In-situ Athlete Monitoring: Data Collection, Interpretation & Feature Extraction
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Abstract :The original core question of this thesis related to the real-time wireless collection of data from teams of athletes, in essence a technology - engineering issue. However, as time progressed, more fundamental questions evolved: What data is being collected, what does the data mean and how should it be interpreted? This question lies on the intersection of human movement studies, in the form of biomechanical & physiological sports science, and digital signal processing. The key biomechanical and physiological questions also feed back into the original real-time data collection issue. If data collected from athlete-mounted transducers1 is correctly interpreted, the salient features can be extracted and subsequently stored or transferred across a wireless network to a host system for analysis. Consequently this thesis addresses two intertwined issues, the real time in-situ data collection and the data processing necessary to extract some specific information useful to sports scientists. In-situ athlete monitoring - data collection. In the past, much athlete monitoring was performed under invasive conditions, either laboratory conditions or in specially prepared circumstances that were in-effect portable laboratories. Biomechanical analysis occurred on specially prepared rowing sculls or on running tracks with built-in instrumentation or tracks monitored by specialised high-speed cameras. Physiological monitoring required heart-rate monitoring, sampling of body fluids, monitoring of expired gasses and numerous other invasive techniques. With the advent of Micro-Electro Mechanical Systems (MEMS) such as gyroscopes, magnetometers, accelerometers etc., the opportunity existed for the in-situ monitoring of athletes both in training and in competition. While in-situ athlete monitoring can be simple data logging from a single transducer, the modern sports scientist needs more flexibility to gather the necessary information. Whether data is collected from multiple intra-athlete sensors or multiple inter-athlete sensors there must be a mechanism for synchronising that data so that it can be correctly recombined. This thesis addresses the synchronous data collection through the development of a real-time operating system, designed to operate as a node within a synchronised wireless sensor network. This thesis proposes wireless protocols, or 1 In this thesis the predominate transducer is the inertial sensor or 'accelerometer' although data from other transducers is also analysed. topologies, necessary for the operation of low-powered synchronised wireless sensor networks. Finally, the issue of appropriate data sampling, necessary to maximise retained information and minimise bandwidth, is addressed in a discussion on data compression. This discussion analyses the raw data from the viewpoints of the data collection and transport process and the useful extractable content of the data. Each aspect of the system was filtered through the necessity of minimising the effect of the monitoring system on the system under observation. In the case of elite athletes this means making a system as unobtrusive as possible, which ultimately impacts the power available for data collection, synchronisation, processing and transport. Data interpretation and feature extraction. There appears to be enormous potential for data collection and analysis as it relates to elite athletes and elite level sport. In this thesis only one or two thin slices of sports science, as it relates to elite athletes, were investigated. These investigations addressed specific questions relating to the automation of physiological monitoring of rugby football players. Accelerometers have been used as tools for the estimation of human energy expenditure (EE). The EE estimator was known as 'counts' and, while effective for estimating EE of humans walking, was ineffective for estimating EE during running activities. It was hypothesised that the ineffectiveness was due to some form of biomechanical running efficiency factor that upset the EE estimator, and that this biomechanical efficiency factor may be extractable from the collected data. To extract apparently useful information, a range of signal processing techniques were investigated and their usefulness, in terms of correctness, processing efficiency, accuracy and interpretability analysed. The 'running efficiency factor' was investigated through biomechanical analysis of systematically collected multi-athlete multi-speed treadmill data. The biomechanical analysis (documented in Ch.6) while inconclusive on the original running-efficiency question suggested the possibility of other applications, such as running technique coaching, for this form of data collection and analysis. The biomechanical analysis, in conjunction with an understanding of the related kinematics ultimately lead to the identification of features in the athlete data that could be used as EE estimators. Linear regression analysis identified that the athlete's leg-length appeared to have a correlation with several extracted parameters. One of these parameters was the athlete's natural step-frequency or cadence. By combining, in a linear equation, an athlete's step frequency with the athlete's anthropomorphic measures of leg-length and mass, an EE estimator that was more effective than the accelerometer 'counts' based estimators was generated. This estimator was immune to a range of errors that affect 'counts' based estimators. Initially this EE estimator was extracted using the processing power of a desktop computer. It was necessary to move the processing to the lower power in-situ sensor platform. The underlying signal processing functions were replaced with potentially less accurate, low-power, signal processing functions. The effectiveness of these different techniques was evaluated. While each chapter of this thesis is essentially stand-alone, most chapters describe some major component of the in-situ athlete monitoring system. Therefore, the in-situ athlete monitoring - data collection, interpretation and feature extraction is described by the low-powered real-time operating system (Ch.3) which provides the platform. The optimal sampling system is identified from the signal analysis of Ch.7 as is the data compression system used to log on-board data. Ch.4 describes the various signal processing techniques and identifies appropriate and inappropriate techniques for extracting information. Ch.5 analyses the extraction of the EE estimate and details the low-power implementation of the total rugby feature extraction. Ch.2 describes and proposes wireless network implementations necessary to bring together multiple individual in-situ monitoring systems, to generate a cohesive team-sport in-situ monitoring system.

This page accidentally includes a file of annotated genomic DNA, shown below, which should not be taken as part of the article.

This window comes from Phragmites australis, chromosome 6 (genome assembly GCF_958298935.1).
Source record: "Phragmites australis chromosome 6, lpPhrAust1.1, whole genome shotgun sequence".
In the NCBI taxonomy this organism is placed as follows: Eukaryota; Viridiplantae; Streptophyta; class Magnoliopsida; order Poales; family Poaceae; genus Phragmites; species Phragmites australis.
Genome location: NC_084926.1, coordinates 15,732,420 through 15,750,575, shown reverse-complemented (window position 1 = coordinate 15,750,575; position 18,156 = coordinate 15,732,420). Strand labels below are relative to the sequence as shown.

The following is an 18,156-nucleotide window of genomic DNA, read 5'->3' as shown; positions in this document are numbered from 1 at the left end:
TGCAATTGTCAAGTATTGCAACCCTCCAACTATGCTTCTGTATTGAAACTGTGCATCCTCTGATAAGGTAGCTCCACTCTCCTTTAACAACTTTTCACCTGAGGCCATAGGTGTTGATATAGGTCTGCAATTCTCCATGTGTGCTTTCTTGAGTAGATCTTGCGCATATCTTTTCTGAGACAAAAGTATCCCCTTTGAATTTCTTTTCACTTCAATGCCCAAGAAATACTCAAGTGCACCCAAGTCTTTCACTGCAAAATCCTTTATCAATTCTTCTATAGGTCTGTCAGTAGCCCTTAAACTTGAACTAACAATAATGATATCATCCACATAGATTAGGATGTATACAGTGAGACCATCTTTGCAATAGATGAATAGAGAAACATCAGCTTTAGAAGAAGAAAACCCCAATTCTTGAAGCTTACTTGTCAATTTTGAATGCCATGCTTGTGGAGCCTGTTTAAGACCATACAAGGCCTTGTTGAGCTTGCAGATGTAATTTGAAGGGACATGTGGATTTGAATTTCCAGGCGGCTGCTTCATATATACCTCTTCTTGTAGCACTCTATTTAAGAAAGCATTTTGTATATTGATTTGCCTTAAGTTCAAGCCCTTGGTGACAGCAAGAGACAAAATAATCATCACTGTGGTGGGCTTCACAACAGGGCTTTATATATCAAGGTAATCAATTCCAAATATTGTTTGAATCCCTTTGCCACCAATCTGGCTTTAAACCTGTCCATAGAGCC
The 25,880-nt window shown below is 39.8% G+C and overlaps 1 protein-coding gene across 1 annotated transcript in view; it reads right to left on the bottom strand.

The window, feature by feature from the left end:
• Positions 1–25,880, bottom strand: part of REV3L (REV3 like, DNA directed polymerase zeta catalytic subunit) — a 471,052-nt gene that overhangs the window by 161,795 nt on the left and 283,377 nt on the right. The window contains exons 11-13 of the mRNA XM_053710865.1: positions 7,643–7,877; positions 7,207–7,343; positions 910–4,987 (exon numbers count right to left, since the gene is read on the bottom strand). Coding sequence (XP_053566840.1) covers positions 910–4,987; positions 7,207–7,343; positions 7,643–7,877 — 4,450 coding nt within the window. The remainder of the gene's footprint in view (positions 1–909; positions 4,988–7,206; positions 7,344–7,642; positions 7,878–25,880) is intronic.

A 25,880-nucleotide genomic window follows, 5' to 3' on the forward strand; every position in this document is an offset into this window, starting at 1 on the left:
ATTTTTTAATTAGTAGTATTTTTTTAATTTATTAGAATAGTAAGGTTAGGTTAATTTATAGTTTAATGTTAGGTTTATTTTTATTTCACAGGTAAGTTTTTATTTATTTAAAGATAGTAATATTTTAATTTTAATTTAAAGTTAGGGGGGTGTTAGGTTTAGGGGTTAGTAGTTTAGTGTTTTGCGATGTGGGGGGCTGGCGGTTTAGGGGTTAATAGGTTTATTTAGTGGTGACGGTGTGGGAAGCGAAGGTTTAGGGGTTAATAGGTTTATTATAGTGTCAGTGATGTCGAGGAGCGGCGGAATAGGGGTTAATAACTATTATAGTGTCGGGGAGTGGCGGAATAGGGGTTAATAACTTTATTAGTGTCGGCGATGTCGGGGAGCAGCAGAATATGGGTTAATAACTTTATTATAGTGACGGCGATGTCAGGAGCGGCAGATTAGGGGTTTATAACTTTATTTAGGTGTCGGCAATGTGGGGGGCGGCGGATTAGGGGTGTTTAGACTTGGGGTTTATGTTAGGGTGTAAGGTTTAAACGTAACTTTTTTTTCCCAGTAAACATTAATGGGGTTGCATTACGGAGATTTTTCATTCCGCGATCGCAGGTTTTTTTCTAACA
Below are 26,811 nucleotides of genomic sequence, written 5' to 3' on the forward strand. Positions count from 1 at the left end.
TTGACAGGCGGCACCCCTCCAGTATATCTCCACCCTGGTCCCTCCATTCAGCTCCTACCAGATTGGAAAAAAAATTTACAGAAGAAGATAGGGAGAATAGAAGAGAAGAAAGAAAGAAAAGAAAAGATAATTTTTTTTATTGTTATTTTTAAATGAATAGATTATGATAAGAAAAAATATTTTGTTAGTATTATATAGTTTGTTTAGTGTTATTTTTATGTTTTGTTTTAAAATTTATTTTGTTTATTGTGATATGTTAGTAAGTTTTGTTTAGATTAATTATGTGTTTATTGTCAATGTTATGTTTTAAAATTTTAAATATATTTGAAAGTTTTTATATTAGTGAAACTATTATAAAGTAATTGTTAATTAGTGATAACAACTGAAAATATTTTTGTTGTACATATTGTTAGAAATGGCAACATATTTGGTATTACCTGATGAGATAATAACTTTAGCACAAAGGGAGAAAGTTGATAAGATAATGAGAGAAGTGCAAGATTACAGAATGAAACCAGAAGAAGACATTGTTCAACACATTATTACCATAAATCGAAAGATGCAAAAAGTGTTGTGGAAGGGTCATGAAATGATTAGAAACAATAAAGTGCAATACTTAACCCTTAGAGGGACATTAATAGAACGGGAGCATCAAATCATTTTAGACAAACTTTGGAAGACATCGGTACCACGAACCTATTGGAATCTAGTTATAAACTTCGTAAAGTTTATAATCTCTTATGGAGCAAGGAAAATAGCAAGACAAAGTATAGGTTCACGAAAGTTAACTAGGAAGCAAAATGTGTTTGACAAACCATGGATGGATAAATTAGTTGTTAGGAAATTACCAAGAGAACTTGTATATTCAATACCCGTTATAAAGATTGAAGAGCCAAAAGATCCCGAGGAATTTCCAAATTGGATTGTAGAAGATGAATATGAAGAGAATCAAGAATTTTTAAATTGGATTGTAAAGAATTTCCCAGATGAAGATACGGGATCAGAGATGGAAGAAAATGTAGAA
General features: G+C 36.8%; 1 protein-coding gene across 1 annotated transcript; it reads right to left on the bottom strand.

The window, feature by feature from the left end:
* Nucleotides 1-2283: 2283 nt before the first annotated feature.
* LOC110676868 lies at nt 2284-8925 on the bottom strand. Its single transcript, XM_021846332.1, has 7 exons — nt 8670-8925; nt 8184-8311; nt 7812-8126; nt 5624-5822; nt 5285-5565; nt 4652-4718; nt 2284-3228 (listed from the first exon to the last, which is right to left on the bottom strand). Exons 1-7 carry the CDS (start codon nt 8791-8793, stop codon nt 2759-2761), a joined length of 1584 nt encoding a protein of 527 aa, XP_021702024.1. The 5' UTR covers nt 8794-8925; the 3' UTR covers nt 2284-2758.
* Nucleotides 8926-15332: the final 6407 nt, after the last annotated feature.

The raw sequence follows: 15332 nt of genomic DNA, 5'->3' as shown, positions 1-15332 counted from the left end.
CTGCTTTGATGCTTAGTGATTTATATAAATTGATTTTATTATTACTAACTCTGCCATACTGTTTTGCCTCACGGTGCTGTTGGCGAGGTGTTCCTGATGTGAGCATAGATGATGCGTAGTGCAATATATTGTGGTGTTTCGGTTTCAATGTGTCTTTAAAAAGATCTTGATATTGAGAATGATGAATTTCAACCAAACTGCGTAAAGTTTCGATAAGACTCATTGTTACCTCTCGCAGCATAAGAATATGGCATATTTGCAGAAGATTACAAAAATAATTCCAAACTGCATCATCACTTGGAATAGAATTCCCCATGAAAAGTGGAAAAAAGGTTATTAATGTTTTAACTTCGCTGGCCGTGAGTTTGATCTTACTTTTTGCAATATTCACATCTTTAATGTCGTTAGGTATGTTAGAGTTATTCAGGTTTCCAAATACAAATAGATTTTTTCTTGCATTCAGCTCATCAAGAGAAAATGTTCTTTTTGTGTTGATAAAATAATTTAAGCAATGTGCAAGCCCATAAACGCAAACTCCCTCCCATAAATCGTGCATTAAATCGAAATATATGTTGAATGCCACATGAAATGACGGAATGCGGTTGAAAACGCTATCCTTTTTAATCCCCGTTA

Thesis (PhD Doctorate)
Doctor of Philosophy (PhD)
Griffith University. School of Engineering.
Item Access Status
Athlete monitoring system
Cohesive team-sport in-situ monitoring system
Individual in-situ monitoring systems